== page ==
This is not a “dead heat” — comeon, guys, this is supposed to be “reality based” discussion, not parroting the lazy media garBAGE.

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The MOE concept is a statistical tool used to gauge how likely it is that the sample drawn (if truly randomly, which is a whole nother issue) is representative of the population at large.

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You can’t willy-nilly add and subtract numbers and call the results “a statistical tie” — that’s just nonsense.

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Here’s how to interpret the results in a more mathematically sound way (and I don’t pretend to be the ultimate authority, but at least I do have a little training in statistics…):

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The margin of 35% (Patrick) over 30% (Gabrieli) suggests that there is a 91% chance that Patrick actually leads Gabrieli. Similarly, Patrick’s lead in the poll over Reilly is 98% likely to represent the fact that he really is in the lead.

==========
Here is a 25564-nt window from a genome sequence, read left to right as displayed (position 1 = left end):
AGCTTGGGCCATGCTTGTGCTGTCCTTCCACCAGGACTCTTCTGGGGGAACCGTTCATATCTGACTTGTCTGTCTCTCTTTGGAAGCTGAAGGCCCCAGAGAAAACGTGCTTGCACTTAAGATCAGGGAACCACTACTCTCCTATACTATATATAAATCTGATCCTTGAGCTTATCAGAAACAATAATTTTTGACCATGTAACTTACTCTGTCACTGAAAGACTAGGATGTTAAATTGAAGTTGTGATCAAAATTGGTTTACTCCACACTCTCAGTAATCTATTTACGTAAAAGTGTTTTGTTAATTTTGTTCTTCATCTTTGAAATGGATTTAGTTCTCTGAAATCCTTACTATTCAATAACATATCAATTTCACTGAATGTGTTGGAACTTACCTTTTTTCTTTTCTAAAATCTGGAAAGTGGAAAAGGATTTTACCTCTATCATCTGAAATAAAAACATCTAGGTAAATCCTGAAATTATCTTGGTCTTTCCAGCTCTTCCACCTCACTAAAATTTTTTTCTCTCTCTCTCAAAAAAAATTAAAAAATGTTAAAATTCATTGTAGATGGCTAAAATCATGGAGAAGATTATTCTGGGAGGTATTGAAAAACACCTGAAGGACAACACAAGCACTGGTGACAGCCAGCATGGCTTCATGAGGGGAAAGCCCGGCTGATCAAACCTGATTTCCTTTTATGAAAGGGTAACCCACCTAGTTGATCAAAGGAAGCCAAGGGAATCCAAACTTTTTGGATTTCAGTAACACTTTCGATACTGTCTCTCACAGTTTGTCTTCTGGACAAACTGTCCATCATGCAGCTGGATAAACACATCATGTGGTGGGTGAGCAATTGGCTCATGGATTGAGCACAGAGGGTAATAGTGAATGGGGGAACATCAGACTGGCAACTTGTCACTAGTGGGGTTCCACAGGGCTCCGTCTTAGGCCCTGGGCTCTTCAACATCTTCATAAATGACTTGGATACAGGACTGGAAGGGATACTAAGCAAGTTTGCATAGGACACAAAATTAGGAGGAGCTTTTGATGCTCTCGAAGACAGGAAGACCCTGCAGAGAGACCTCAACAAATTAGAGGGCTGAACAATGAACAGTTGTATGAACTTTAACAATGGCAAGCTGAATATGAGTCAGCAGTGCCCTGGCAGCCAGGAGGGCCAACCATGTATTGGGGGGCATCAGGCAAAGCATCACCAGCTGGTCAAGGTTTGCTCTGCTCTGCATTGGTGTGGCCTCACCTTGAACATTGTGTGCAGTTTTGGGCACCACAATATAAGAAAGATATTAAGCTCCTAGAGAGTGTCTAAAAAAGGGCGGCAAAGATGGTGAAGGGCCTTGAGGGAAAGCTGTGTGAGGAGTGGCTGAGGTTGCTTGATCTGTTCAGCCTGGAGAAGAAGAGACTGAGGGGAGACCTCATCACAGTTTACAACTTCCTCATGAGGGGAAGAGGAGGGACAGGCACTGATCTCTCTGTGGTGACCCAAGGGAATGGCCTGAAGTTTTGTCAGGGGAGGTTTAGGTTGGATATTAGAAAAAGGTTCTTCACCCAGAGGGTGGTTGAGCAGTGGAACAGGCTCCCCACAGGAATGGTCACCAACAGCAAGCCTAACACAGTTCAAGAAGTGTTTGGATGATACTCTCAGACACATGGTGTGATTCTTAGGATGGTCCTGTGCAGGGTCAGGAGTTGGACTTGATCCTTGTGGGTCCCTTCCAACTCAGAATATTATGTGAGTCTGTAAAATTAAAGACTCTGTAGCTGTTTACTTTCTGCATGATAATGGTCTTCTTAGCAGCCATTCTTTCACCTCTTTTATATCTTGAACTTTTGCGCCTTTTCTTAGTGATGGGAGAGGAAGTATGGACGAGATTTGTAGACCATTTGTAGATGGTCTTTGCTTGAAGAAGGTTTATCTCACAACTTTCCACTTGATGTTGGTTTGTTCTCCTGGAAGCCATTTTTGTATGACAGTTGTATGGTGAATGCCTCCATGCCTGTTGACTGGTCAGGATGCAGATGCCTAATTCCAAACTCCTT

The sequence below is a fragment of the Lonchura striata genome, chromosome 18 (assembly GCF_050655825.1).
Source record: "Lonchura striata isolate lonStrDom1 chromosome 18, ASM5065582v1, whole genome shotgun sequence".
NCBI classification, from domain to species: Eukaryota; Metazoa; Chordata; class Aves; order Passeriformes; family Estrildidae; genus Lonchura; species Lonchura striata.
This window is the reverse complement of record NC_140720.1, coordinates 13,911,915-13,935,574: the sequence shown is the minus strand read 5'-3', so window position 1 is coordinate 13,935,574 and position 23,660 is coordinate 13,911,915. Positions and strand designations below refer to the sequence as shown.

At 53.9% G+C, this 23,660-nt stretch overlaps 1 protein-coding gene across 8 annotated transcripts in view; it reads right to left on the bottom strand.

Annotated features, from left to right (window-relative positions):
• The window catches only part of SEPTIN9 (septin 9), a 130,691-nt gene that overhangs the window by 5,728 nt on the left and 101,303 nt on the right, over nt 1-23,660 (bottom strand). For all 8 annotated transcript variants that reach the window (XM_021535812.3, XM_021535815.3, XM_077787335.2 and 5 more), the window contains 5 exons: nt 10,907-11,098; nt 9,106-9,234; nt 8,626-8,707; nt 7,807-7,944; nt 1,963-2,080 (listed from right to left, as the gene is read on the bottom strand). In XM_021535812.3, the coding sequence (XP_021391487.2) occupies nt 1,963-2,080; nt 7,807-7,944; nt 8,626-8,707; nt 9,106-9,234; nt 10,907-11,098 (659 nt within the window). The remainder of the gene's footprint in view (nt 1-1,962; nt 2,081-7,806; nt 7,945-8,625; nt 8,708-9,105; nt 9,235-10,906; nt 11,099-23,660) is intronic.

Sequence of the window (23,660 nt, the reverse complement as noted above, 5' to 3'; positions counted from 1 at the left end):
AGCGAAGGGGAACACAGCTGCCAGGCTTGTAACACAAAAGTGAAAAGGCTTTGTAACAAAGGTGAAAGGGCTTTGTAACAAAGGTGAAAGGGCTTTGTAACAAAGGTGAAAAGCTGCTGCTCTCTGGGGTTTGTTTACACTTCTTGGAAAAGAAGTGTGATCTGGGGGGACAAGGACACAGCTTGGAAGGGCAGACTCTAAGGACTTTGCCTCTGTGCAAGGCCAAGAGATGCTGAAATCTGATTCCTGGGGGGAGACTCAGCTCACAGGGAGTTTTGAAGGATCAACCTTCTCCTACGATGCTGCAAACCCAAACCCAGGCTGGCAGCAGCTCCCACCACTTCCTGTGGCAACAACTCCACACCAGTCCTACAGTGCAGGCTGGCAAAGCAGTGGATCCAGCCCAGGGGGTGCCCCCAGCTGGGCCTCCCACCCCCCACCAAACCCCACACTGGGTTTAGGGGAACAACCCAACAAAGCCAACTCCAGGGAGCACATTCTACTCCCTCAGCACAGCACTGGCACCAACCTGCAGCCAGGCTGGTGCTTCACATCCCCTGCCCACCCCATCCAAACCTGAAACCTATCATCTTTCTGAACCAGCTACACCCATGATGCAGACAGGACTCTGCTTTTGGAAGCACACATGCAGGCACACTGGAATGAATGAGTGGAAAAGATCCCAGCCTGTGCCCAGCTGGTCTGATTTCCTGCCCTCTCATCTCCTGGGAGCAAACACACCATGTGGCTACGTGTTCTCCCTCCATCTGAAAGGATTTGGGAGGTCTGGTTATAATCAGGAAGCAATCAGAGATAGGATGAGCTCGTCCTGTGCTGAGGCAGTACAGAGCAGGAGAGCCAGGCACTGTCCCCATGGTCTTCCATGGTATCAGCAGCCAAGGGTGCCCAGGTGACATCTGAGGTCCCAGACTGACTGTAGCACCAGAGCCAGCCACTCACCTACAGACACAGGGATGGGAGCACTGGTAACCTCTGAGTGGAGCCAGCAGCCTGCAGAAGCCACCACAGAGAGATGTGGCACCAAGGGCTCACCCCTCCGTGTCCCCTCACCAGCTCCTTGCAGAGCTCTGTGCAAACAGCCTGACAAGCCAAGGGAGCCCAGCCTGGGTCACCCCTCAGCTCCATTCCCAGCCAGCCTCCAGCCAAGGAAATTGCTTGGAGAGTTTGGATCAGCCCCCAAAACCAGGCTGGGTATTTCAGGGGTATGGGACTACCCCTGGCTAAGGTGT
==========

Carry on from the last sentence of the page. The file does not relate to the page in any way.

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In like vein, there is an 80% chance that Gabrieli’s lead over Reilly is a true phenomenon in the population at large.

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Now, having said all that, I am concerned, as a Patrick supporter, that his lead has narrowed. Still, given the factors mentioned by other posters, I’m by no means discouraged.

Guest

alexwill

The margin of 35% (Patrick) over 30% (Gabrieli) suggests that there is a 91% chance that Patrick actually leads Gabrieli. Similarly, Patrick’s lead in the poll over Reilly is 98% likely to represent the fact that he really is in the lead.

In like vein, there is an 80% chance that Gabrieli’s lead over Reilly is a true phenomenon in the population at large.

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Doesn’t the ~4.9% lead that Patrick has over Gabrieli mean a 95% chance of a lead? SUSA uses 1/sqrt(N) for the MOE, which is two standard deviations, so 95% confidence. Maybe I’m still not quite getting it (I’m a physicist not a statician) but that was the way I was interpreting it…

Guest

jonfromwista